What is anti-vaccination?
Anti-vaccination, or anti-vax, is a movement against vaccination for a wide variety of reasons, such as that it causes a wide range of health problems, it’s against religion, or it violates individual rights to medical decisions.
Why is anti-vaccination an issue now?
Malaysia is seeing an alarming rise of people against vaccination: 470 in 2013 to 1,292 in 2014 and 1,054 as of May this year. As a result, children are getting sick and dying from preventable diseases:
|2014||2015||2016 (so far)|
|Pertussis (whooping cough)||497||939||163|
A three-year-old boy died in Sabah last week from diphteria, marking the third such death in Malaysia this year.
What are the anti-vaccination arguments and are they true?
#1: Vaccines contain harmful ingredients.
Thiomersal (or thimerosal) was commonly used in vaccines as a preservative. However, when concerns grew about exposing infants to thiomersal which contains mercury, the US Food & Drug Administration (FDA) conducted a study in 1999 and found no evidence that the presence of thiomersal was harmful in childhood vaccines. If you are concerned, you may check with your paediatrician.
Aluminum gels or salts are used to help the body build a stronger immunity against the germ in the vaccine. Studies have proven that no significant risk is posed to infants. Aluminium is also present in breast milk, infant formula, and water.
#2: Vaccines are not halal.
Deputy Health Minister Datuk Seri Dr. Hilmi Yahaya has assured that “all vaccines are halal or permissible in Islam and does not contain pig DNA.”
#3: Vaccines cause autism.
Scores of studies have been conducted on the link between mercury and autism as well as other neurodevelopmental disorders. In 2004, the Institute of Medicine concluded that there is no definitive link, but recommended the removal of thiomersal from vaccines as a safety precaution. The use of thiomersal in vaccines has been phased out since the 90s and is present only in certain types of flu shots. If you are concerned, you may check with your paediatrician.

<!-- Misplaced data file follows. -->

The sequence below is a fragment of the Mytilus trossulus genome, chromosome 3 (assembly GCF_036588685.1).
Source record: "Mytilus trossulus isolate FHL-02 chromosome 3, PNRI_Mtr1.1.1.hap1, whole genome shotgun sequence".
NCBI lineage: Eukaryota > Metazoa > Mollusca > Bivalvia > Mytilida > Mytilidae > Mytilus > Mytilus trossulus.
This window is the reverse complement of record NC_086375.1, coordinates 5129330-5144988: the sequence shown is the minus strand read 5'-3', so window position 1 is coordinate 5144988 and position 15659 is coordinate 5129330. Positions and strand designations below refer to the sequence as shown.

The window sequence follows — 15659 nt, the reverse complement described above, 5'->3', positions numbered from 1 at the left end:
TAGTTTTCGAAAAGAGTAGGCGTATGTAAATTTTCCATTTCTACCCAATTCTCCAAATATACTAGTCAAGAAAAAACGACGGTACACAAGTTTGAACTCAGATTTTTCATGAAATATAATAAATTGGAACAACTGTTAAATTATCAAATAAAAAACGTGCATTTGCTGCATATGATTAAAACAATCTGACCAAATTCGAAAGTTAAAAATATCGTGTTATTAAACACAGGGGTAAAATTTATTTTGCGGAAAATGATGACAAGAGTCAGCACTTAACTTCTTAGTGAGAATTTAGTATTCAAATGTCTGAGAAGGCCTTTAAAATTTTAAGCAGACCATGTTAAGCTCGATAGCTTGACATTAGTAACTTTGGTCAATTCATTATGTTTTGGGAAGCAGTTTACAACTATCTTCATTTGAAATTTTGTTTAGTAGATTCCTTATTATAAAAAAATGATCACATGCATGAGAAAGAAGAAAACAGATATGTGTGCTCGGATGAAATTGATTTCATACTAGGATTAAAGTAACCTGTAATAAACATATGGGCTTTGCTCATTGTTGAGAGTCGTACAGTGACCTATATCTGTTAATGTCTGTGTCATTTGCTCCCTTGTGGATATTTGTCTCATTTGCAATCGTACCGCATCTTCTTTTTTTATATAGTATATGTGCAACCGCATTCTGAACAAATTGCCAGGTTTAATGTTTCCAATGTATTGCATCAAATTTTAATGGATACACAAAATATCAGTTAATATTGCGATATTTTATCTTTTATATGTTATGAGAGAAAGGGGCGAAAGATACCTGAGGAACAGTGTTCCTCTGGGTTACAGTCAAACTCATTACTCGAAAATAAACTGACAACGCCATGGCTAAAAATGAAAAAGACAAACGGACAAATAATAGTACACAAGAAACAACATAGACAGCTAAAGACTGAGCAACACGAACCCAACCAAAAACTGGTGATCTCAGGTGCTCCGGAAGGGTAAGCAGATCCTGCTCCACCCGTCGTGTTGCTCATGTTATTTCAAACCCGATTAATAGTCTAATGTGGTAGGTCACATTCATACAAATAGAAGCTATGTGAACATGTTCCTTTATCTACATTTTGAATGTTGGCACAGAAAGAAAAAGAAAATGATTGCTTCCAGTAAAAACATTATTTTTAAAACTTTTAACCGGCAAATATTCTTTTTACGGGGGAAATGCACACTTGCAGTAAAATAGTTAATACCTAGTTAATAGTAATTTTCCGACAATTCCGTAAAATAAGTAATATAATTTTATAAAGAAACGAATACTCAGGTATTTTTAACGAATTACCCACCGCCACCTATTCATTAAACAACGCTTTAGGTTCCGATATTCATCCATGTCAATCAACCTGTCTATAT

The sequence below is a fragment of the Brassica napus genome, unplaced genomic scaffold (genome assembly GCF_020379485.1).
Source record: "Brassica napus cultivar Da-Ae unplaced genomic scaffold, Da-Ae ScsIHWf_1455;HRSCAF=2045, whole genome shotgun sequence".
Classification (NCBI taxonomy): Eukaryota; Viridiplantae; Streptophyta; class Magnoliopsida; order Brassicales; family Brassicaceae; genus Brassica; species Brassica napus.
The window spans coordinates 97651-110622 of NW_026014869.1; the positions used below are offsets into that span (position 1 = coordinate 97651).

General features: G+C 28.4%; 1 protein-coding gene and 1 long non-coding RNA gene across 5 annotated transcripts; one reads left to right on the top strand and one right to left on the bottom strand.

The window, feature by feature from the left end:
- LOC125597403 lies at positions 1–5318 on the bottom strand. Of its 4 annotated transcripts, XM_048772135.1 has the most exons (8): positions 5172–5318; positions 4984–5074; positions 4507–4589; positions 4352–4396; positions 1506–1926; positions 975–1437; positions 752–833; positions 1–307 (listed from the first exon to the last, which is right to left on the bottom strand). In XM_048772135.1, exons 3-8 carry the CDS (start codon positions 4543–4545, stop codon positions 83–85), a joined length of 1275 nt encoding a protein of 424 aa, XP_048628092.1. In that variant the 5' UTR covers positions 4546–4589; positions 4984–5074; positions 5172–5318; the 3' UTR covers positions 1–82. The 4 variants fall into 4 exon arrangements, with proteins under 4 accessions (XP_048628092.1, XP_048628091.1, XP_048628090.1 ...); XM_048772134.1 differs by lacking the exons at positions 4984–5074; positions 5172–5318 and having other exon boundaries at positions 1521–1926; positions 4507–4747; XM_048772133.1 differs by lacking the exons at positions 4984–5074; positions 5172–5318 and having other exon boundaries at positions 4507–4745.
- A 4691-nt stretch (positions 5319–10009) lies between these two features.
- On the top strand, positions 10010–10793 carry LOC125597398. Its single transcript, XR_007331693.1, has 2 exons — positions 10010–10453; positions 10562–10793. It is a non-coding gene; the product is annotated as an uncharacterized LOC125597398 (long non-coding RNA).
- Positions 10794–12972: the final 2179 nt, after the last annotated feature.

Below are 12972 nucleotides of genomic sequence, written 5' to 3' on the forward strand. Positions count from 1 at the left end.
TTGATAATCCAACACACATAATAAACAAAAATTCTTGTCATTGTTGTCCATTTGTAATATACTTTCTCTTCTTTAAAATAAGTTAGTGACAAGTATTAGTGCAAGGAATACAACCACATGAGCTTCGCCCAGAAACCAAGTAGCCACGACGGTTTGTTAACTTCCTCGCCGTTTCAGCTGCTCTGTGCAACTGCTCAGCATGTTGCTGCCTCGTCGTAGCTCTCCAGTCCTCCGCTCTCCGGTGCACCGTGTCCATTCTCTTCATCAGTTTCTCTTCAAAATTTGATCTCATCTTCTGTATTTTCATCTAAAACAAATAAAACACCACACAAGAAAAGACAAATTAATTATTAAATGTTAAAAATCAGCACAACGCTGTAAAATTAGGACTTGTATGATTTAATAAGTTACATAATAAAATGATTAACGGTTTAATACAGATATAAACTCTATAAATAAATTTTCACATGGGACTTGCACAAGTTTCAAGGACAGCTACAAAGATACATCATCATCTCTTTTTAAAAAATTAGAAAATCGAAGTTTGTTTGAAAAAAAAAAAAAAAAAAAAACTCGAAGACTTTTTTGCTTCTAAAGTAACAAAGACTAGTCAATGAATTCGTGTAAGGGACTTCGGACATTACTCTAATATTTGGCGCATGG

A 1998 prolific research by British author Dr. Andrew Wakefield linking autism to childhood vaccines has since been discredited. He was found to have falsified data and received a 6-figure sum from a pharmaceutical company that was preparing to sue vaccine manufacturers.
#4: Vaccines cause a variety of diseases.
Multiple studies have shown that:
Hepatitis B vaccinations do not cause multiple sclerosis.
And Shaken Baby Syndrome is well, caused by shaking your baby.
#5: Vaccination overloads my child’s immune system.
From the moment babies are born, they are exposed to a host of bacterias and viruses on a daily basis from eating food, breathing contaminated air, or putting their hands in their mouths. They get some antibodies from their mothers but this only lasts a few months and they do not get antibodies against diphtheria, whooping cough, polio, tetanus, hepatitis B, or Hib.
Vaccinating your babies expose them only to ‘imitated infections’ – weakened or killed versions of the germs and viruses – which trigger the development of antibodies. Getting multiple vaccinations at once may be less traumatising for the baby, and is recommended in order to protect them from diseases from as young as possible.